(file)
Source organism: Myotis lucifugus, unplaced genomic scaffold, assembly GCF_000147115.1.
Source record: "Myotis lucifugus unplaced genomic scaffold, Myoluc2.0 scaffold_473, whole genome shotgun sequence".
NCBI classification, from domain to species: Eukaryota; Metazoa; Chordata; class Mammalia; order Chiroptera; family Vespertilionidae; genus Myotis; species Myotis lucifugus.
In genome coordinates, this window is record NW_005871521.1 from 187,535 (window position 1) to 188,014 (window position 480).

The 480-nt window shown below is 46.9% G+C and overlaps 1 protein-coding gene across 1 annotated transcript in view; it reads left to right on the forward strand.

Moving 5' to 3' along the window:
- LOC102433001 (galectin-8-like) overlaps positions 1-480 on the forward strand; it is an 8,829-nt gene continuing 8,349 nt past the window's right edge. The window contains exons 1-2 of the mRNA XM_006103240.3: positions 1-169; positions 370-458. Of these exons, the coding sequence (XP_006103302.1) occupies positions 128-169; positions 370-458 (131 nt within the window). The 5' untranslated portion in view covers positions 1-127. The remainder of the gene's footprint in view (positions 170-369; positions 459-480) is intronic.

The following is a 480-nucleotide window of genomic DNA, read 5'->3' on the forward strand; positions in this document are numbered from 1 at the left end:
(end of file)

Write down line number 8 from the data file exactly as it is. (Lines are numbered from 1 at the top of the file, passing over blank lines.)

The following is a 480-nucleotide window of genomic DNA, read 5'->3' on the forward strand; positions in this document are numbered from 1 at the left end: